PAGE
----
“Parasitic music industry, as it destroys itself, we’ll show them just what it’s supposed to be. Music created from devotion, not ambition not for fame….”
Is it cliché to start this intro to the Dinosaurs Will Die film crew with those iconic words from NOFX’s classic “Dinosaurs Will Die?” Maybe, but I’m doing it anyway, because if you substitute the word “music” for the word snowboarding, you get a pretty powerful message and one that DWD has been pushing pretty successfully over the last few years. Even though there were some technical difficulties with their entry into the Battle Of The Brands (their submission was too late for entry into BOTB), the video was one of the best received of the contest and if it’s any indicator of what we are to expect from the full-length movie then we are all in for a treat. Sean Genovese has been running game both in front of and behind the camera all season and Matty Mo chased the snow and riders all winter to deliver what is sure to be one of the most anticipated shred films of the season. Dropping this weekend, the DWD movie is a must see for any serious shredder, and I caught up with the crew to pick their brains on just what to expect.
Name: Sean Genovese
Home Mountain: Mt. Seymour, BC…and the road
Brand Worked For: Dinosaurs Will Die Snowboards
Gear: 60D and a laptop
Video Resume: Think Thank flicks since day one and JB Deuce before that
Name: Mike Mo
Home Mountain: Brighton, UT
Brand Worked For: Dinosaurs Will Die Snowboards, Think Thank
Gear: Panasonic HPX 170, Century Xtreme Adaptor
Video Resume: “Right Brain Left Brain,” “Ransack Rebellion,” changethattape.com, Scott Stevens’ Real Snow, DWD Team Video
So where did the idea to do a team movie come about from?
SG: It came from necessity. DWD is based on that.
MM: Geno had wanted to make one for a while, and this past year it came together.
Where did you guys travel to this winter?
SG: We made it happen in AK, Colorado, Utah, Washington, BC and Japan.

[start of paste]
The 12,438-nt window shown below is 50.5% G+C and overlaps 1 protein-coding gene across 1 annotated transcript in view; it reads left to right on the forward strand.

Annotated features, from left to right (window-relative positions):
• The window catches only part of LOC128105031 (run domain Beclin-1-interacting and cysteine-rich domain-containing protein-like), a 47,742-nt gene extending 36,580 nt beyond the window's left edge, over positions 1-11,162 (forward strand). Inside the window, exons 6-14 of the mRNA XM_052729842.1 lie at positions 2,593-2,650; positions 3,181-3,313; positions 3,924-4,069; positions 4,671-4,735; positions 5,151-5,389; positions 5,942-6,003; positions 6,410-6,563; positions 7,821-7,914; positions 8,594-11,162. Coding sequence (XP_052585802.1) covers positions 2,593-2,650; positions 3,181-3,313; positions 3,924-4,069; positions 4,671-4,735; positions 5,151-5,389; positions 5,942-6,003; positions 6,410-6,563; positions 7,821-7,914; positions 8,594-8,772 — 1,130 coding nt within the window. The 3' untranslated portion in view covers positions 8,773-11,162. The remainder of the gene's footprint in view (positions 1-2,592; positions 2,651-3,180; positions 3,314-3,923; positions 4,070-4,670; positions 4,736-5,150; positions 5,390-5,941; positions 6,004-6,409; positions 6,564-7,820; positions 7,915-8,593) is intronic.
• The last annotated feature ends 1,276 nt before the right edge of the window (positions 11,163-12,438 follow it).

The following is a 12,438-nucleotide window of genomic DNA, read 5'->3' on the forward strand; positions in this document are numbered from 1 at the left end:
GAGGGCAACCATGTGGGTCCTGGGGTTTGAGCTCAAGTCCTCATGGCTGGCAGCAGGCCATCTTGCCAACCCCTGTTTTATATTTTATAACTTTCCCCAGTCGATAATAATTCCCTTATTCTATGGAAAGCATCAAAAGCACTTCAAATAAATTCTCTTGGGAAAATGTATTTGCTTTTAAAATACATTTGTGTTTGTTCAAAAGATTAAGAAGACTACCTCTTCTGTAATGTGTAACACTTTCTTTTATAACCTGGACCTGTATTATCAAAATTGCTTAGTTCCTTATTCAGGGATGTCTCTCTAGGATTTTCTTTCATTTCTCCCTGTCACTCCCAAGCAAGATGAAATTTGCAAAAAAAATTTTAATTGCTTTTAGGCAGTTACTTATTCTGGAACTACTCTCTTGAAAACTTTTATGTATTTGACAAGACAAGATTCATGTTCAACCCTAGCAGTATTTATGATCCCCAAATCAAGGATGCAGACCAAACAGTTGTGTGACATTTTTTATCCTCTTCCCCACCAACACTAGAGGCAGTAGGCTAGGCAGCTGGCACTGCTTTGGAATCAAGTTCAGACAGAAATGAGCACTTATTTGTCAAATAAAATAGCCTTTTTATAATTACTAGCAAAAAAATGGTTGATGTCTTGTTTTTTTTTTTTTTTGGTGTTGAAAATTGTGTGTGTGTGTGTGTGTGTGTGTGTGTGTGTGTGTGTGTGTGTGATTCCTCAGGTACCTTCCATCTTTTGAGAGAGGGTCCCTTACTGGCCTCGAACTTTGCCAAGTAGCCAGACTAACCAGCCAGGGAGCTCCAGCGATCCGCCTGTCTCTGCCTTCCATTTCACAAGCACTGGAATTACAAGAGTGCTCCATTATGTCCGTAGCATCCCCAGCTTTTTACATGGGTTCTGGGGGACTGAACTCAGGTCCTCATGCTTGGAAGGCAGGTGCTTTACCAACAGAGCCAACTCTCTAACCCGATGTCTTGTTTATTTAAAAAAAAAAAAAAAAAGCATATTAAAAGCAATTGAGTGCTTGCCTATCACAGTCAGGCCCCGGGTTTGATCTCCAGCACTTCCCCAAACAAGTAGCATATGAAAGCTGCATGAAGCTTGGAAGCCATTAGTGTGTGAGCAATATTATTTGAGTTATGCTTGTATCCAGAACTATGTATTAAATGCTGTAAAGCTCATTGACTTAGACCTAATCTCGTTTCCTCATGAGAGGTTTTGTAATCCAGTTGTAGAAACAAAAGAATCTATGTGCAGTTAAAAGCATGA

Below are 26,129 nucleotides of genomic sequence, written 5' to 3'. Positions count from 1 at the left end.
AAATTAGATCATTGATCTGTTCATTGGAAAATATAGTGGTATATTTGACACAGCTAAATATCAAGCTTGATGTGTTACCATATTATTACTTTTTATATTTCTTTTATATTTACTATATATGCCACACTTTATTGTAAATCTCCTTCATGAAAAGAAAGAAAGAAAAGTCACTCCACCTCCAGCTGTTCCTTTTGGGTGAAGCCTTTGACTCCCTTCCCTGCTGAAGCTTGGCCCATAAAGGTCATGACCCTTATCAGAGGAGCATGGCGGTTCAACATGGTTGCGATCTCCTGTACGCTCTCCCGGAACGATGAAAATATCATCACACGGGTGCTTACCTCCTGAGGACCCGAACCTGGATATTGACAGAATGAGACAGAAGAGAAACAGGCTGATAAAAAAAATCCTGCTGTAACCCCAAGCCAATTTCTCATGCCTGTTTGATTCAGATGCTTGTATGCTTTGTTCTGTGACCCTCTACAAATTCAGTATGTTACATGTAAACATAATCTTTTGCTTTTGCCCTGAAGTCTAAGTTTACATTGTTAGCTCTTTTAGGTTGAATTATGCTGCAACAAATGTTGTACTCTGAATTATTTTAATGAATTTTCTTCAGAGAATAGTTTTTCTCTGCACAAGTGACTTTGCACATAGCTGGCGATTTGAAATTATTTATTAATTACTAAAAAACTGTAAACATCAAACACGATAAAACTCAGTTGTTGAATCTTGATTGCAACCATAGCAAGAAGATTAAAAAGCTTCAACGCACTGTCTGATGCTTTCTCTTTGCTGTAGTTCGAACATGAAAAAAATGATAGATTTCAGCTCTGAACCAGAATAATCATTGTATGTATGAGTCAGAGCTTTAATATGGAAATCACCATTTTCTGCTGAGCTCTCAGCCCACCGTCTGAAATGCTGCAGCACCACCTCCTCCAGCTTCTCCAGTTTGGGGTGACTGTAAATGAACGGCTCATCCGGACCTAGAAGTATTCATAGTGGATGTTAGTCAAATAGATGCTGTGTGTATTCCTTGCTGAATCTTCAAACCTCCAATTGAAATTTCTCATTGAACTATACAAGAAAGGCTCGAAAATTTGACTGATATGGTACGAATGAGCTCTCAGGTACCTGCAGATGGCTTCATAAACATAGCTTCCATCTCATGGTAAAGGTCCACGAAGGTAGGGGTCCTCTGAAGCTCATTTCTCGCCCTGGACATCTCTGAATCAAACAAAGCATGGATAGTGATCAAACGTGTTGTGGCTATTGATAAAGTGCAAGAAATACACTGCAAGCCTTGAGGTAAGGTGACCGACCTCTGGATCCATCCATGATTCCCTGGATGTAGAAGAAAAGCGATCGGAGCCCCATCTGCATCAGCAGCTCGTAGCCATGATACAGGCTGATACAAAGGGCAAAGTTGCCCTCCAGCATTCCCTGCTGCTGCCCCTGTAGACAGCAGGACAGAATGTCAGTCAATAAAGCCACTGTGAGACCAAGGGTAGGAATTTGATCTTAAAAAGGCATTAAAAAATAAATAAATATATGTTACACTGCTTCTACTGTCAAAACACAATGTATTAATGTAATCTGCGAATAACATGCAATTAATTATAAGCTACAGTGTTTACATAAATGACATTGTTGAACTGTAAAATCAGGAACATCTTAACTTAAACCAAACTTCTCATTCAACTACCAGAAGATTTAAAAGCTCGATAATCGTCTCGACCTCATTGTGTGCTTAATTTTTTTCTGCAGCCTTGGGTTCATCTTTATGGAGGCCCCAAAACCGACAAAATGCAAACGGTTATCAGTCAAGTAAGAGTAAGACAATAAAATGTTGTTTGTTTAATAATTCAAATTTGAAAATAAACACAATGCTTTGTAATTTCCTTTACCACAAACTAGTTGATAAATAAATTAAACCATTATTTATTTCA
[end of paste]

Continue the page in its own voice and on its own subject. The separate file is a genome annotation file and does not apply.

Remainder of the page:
MM: SLC, Denver, Canada, but mostly Alaska.
What is your involvement with Think Thank?
SG: I’ve always been in there helpin’ Jesse out with edits, and doing the side stuff with Pika to help keep it all rolling smoothly. Titling, music search, and licensing. It’s a big job if one person has to do it all, and it’s and hard to focus if you’re trying to do something that involves some artistic direction and then you have to deal with finding a song, or negotiating for it.
MM: I have filmed for Think Thank for the past few years, shout out to Burtner.
How is filming for a brand movie different than filming for a video company movie?
SG: The nice thing was just not having anyone to have to answer to. We were the customer and we were making the product and we know what we want. No worrying about the amount of product placement one company or another was or wasn’t getting in the vid and how they were going to feel about it. But on the other hand, we decided to do it the polar opposite and do no sponsors except Bent Metal for the video and with that freedom came the pressure of budgeting the entire video ourselves. It was worth it in the end, though.
MM: It was pretty much the same as before. I had already worked with everybody before, and my crew was pretty much my homeys from Alaska.
How important is music to the final product, are you the one choosing the music?
SG: Music is KEY. Yeah, I chose the music, but for pretty much every rider I ran it by them to make sure it was something that they were in to. I think you get a good feel for what everyone is like from their part this year. And because of that, the video on a whole really says what we’re like as a crew. Everybody is an integral piece of the puzzle.
What films over the years have really stoked you out from an editor’s perspective both snowboarding and non-snowboarding?
SG: Shit… um, “Young, Brown, Walsh” (Shorty’s snow team vid). “Drive” (OG Lamar team vid). “Simple Pleasures” (’cause it was one of my first vids). Same with “Easy Rider” (The snowboard vid. It was an early one that I loved). I think all of those are just because of nostalgia. They were from a time that I was just getting into it and the parts didn’t have to be good, it was just awesome to see anything! Though I still watch all of those videos and think that they’re amazing. Other than that, skate movies were always an influence. It’s good to see something that is similar to what you’re doing, but you’re not in the bubble, so you can take it at face value and not be jaded by some bullshit rumor or whatnot that you might know about a person or company if you were privy to the scene in that industry.
MM: I like “Baker 3G” a lot.
Give us one good story from the road: A kick out, a freak out, a crazy way something went down, something to let the kids feel like they were out there with you guys.